Weekly Web Review – Week 43
Check out the latest news about proton therapy: this week, find out how this state-of-the-art treatment modality is achieving new milestones and helping more and more cancer patients fight against their disease.
A mom’s struggle against cancer
An Australian 31-year-old mother of four young children was recently diagnosed with an inoperable brain cancer and told she had a chance of only two years left to live.
Melissa Quinn was diagnosed in June this year with cancer in her brain and in the soft tissue under the birthmark on her left leg. “I had cancer two-and-a- half years ago in the uterus, so it wasn’t a huge surprise that it’s come back, but I am still overwhelmed and scared,” she said.
The Australian Medical Board is covering 90% of the costs for her to go to California to receive state-of-the-art proton radiation therapy, not yet available in Australia. However, Melissa and her family need to make up the money for the eight weeks of airfares, clinical fees and everyday expenses. “We’ve estimated we need to raise $20,000,” she said.
For this reason, the Mel Quinn Fundraiser Bowls Day will be held on Friday, November 21 at 3pm followed by a Country/Western night.
1,000th patient at UFPTI
After recently treating its 1,000th cancer patient, the Hampton University Proton Therapy Institute (UFPTI) has hosted its largest fundraising venture of the year, « The Gala of Hope », on October 24th.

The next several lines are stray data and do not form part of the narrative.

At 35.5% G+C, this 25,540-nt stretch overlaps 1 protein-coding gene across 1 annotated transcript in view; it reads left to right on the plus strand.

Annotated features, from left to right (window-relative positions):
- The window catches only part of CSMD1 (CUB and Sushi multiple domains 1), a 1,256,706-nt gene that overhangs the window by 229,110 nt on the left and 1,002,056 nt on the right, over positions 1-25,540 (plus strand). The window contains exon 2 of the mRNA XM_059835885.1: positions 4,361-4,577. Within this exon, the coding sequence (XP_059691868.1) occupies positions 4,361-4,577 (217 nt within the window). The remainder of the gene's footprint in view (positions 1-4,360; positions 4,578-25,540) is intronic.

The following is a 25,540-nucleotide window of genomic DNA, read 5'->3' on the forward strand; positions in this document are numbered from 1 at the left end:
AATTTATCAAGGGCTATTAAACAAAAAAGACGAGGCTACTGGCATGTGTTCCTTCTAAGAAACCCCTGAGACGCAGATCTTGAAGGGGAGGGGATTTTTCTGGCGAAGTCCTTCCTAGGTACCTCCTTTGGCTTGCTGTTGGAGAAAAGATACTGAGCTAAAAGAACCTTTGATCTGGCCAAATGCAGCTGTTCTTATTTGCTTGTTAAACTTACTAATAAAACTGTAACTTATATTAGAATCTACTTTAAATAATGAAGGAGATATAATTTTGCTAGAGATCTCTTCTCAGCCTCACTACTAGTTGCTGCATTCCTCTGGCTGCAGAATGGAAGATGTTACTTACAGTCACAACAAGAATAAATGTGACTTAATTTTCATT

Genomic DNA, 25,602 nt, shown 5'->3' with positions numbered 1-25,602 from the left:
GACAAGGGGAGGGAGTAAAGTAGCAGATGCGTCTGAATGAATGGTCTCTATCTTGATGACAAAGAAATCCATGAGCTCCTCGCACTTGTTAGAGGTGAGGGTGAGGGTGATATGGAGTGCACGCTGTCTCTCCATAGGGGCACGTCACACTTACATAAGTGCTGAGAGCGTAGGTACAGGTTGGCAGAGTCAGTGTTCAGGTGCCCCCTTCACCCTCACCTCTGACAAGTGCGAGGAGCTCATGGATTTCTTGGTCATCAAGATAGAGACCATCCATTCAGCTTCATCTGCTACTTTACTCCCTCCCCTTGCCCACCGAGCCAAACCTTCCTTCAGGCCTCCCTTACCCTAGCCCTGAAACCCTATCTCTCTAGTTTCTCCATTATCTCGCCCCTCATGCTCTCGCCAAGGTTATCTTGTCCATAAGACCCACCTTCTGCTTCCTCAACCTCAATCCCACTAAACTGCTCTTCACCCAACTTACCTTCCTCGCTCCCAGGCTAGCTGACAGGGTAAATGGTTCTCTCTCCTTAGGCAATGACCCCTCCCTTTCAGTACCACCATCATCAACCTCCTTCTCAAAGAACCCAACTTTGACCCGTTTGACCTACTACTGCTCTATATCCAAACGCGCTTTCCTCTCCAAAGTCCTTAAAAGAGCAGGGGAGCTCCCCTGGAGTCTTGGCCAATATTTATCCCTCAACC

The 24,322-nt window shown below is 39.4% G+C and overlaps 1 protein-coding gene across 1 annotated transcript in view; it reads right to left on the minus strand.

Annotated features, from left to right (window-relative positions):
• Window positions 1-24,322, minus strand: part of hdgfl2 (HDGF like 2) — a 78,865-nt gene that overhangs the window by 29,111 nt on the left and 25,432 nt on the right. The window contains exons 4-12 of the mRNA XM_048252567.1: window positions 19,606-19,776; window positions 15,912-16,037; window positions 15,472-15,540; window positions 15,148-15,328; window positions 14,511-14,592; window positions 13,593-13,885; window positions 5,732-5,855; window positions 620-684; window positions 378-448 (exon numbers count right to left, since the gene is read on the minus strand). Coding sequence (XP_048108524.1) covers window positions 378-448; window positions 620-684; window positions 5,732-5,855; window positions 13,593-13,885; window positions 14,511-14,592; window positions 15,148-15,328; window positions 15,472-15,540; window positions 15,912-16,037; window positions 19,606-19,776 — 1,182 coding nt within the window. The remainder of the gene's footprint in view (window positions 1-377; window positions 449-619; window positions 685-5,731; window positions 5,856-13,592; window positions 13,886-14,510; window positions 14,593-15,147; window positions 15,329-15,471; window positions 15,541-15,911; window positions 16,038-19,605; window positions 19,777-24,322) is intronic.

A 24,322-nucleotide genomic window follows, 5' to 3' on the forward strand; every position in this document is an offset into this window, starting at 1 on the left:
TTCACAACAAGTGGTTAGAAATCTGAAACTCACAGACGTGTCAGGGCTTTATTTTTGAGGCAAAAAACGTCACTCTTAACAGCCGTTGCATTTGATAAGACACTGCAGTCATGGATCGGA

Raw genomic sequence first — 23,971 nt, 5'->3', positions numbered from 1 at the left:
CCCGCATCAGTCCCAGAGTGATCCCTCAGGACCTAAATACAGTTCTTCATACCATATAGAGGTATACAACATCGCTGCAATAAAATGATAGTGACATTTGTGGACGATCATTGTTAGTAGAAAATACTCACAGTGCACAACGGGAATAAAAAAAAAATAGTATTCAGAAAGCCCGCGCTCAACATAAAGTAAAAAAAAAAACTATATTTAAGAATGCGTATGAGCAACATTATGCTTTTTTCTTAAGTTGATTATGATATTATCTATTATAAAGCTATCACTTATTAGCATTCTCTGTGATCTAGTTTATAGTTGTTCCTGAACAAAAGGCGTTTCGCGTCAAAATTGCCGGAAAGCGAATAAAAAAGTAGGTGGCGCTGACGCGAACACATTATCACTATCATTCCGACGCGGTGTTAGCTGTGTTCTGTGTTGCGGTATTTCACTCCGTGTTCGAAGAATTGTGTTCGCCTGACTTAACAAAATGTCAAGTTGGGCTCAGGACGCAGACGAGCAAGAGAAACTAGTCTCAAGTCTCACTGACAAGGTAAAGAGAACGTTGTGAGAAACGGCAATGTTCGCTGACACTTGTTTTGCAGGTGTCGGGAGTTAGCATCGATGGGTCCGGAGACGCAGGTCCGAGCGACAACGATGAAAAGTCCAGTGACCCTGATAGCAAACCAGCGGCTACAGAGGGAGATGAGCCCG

The UFPTI is one of just eight proton facilities in the United States and the largest of its kind in the world. Opened in September 2010 with an initial focus of treating prostate cancer, the institute now treats head, neck and brain tumors, along with lung and breast cancers. Pediatric patients are also taken care of through a partnership with Children’s Hospital of the King’s Daughters. At full capacity, the UFPTI is expected to treat about 1,500 patients a year.
The institute recently signed an agreement with Strategic Alliance Holdings to serve patients from the Middle East and North Africa, as well as to provide training to physicians in Saudi Arabia.
The benefit for the proton therapy institute will directly support patient services to ease the costs of medical expenses : « To date, the Gala of Hope has raised over $1.5 million dollars to ensure that cancer patients’ have access to the medical treatment they need, » said Sarita Scott, a spokeswoman for the institute.
Proton therapy in North Texas
When Menay Harris from North Texas was diagnosed with a tumor around her optic nerve in 2012, her doctors recommended proton therapy treatment. So she had to travel all the way to Houston to get it.
« It was very difficult to leave Dallas for seven weeks and not have the support of friends or family, » said Menay, 45 . « It was a difficult journey that could have been eased by being able to stay at home. »
Dallas-Fort Worth is the nation’s largest metropolitan area without a proton therapy center. The nearest are M.D. Anderson or the ProCure Proton Therapy Center in Oklahoma City.
Now two centers are under construction in North Texas. The facility is scheduled to open by September 2017. By then, patients like Menay will have their pick of either.